The Centers for Disease Control and Prevention reported on Monday that 2.1 million doses of coronavirus vaccines have been administered in two weeks. While this might sound like an impressive number, it should set off alarms.
Let’s start with the math. Anthony Fauci, the government’s top infectious-disease doctor, estimates that 80 to 85% of Americans need to be vaccinated to reach herd immunity. Both the Pfizer and Moderna vaccines require two doses. Eighty percent of the American population is around 264 million people, so we need to administer 528 million doses to achieve herd immunity.
At the current rate, it would take the United States approximately 10 years to reach that level of inoculation. That’s right — 10 years. Contrast that with the Trump administration’s rosy projections: Earlier this month, Health and Human Services Secretary Alex Azar predicted that every American will be able to get the vaccine by the second quarter of 2021 (which would be the end of June). The speed needed to do that is 3.5 million vaccinations a day.
There’s reason to believe the administration won’t be able to ramp up vaccination rates anywhere close to those levels. Yes, as vaccine production increases, more will be available to the states. And Brett Giroir, assistant secretary for health at HHS, argued on Sunday that the 2.1 million administered vaccines figure was an underestimate due to delayed reporting. So let’s be generous and say the administration actually administered 4 million doses over the first two weeks.
But even that would still fall far short of the 3.5 million vaccinations needed per day. In fact, it falls far short of what the administration had promised to accomplish by the end of 2020 — enough doses for 20 million people. And remember, the first group of vaccinations was supposed to be the easiest: It’s hospitals and nursing homes inoculating their own workers and residents. If we can’t get this right, it doesn’t bode well for the rest of the country.
Here’s what concerns me most: Instead of identifying barriers to meeting the goal, officials are backtracking on their promises. When states learned they would receive fewer doses than they had been told, the administration said its end-of-year goal was not for vaccinations but vaccine distribution. It also halved the number of doses that would be available to people, from 40 million to 20 million. (Perhaps they hoped no one would notice that their initial pledge was to vaccinate 20 million people, which is 40 million doses, or that President Trump had at one point vowed to have 100 million doses by the end of the year.) The vaccine rollout is giving me flashbacks to the administration’s testing debacle. Think back to all the times Trump pledged that “everyone who wants a test can get one.” Every time this was fact-checked, it came up false. Instead of admitting that there wasn’t enough testing, administration officials followed a playbook to confuse and obfuscate: They first attempted to play up the number of tests done. Just like 2 million vaccines in two weeks, 1 million tests a week looked good on paper — until they were compared to the 30 million a day that some experts say are needed. The administration then tried to justify why more tests weren’t needed. Remember Trump saying that “tests create cases” or the CDC issuing nonsensical testing guidance?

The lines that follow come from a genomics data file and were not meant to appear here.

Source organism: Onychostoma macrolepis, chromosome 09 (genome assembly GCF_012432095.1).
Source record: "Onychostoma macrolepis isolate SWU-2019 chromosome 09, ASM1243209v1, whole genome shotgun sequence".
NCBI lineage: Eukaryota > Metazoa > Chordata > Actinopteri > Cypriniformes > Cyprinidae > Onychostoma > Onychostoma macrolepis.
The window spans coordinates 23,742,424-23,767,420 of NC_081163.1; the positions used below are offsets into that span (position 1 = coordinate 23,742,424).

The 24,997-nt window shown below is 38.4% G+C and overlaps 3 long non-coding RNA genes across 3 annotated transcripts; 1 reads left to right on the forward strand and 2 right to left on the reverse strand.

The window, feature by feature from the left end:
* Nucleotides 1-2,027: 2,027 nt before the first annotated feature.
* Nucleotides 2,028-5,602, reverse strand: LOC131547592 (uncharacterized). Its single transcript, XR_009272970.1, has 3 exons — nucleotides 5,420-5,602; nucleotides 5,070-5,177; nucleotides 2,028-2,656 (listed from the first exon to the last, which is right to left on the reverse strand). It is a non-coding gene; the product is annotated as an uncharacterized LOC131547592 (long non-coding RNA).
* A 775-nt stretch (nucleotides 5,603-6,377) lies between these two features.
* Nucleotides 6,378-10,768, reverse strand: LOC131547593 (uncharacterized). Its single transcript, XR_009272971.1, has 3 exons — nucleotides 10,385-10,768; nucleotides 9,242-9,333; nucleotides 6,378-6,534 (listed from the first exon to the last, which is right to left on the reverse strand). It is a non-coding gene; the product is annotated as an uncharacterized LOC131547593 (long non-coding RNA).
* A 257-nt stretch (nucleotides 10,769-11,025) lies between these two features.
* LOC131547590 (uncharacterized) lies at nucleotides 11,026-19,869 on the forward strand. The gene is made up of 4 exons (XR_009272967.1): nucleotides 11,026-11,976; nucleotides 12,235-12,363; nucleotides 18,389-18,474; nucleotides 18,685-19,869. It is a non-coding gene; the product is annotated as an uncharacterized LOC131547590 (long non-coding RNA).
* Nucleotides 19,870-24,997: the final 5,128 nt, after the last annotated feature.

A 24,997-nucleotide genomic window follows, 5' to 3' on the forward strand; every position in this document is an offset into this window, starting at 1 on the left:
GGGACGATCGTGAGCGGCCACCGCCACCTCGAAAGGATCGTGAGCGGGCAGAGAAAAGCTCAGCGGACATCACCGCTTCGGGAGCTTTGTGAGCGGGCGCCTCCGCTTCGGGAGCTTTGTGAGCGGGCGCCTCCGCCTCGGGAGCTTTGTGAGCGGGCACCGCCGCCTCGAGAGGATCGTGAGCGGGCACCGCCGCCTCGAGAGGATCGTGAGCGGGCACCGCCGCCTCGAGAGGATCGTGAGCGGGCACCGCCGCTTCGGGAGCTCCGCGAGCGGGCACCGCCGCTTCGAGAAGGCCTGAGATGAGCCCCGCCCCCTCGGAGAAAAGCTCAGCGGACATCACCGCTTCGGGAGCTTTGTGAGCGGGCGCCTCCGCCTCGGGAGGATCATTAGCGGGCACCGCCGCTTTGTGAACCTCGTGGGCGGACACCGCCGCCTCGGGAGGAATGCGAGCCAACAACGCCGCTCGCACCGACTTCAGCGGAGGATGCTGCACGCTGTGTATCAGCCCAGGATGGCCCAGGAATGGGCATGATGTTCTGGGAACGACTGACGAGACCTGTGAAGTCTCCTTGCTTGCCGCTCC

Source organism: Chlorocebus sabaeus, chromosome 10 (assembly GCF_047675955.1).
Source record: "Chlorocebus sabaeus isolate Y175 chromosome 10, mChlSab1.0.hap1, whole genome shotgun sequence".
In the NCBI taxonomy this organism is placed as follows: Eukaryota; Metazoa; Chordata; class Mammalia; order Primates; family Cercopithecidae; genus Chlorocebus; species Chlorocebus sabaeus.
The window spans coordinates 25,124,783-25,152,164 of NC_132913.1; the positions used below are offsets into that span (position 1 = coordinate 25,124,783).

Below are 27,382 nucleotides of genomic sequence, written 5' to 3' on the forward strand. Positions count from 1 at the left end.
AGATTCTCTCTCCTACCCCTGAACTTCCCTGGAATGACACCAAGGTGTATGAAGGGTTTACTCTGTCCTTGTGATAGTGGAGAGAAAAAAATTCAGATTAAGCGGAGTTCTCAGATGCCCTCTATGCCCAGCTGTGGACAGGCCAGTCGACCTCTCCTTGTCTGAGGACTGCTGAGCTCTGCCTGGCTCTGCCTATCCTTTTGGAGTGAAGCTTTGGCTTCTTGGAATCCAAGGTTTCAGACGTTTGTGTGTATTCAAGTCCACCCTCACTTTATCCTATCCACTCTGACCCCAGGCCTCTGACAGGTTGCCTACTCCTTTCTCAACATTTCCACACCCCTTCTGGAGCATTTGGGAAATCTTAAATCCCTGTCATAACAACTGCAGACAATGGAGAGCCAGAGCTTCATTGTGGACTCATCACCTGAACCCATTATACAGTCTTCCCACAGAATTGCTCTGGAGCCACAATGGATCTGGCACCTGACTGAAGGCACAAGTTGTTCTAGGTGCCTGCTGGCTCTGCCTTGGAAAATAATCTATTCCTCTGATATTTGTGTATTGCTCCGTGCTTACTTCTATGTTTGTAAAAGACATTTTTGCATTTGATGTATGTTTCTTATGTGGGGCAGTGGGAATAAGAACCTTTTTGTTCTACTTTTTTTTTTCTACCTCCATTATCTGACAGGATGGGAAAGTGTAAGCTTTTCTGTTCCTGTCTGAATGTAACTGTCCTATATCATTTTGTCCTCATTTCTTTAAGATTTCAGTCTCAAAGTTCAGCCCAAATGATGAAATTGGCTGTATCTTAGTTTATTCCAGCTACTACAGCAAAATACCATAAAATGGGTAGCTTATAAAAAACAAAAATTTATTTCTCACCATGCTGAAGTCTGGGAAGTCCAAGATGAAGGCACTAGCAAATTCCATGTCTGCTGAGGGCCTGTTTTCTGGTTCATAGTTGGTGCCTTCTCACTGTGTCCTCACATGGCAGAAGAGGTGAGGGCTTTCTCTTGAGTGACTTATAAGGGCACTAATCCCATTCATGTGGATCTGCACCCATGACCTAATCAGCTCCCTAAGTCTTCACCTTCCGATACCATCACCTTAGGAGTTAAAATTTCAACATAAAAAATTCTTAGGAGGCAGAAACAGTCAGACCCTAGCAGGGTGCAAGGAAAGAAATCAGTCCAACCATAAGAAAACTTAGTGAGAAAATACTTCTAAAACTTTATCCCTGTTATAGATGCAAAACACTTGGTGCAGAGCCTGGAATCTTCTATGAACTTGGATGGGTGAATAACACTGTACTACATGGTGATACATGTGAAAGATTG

When that didn’t work, Trump officials deflected blame to the states. Never mind that there should have been a national strategy or that states didn’t have the resources to ramp up testing on their own. It was easier to find excuses than to admit that they were falling short and do the hard work to remedy it.
Instead of muddying the waters, the federal government needs to take three urgent steps. First, set up a real-time public dashboard to track vaccine distribution. The public needs to know exactly how many doses are being delivered, distributed and administered. Transparency will help hold the right officials accountable, as well as target additional resources where they are most needed.
Second, publicize the plan for how vaccination will scale up so dramatically. States have submitted their individual plans to the CDC, but we need to see a national strategy that sets ambitious but realistic goals.
Third, acknowledge the challenges and end the defensiveness. The public will understand if initial goals need to be revised, but there must be willingness to learn from missteps and immediately course-correct.
I remain optimistic that vaccines will one day end this horrific pandemic that has taken far too many lives. To get there, we must approach the next several months with urgency, transparency and humility.
Leana Wen is an emergency physician and visiting professor at George Washington University Milken Institute School of Public Health.
Previously, she served as Baltimore’s health commissioner.
Leana S. Wen, a Washington Post contributing columnist, is an emergency physician and visiting professor at George Washington University Milken Institute School of Public Health. Previously, she served as Baltimore’s health commissioner.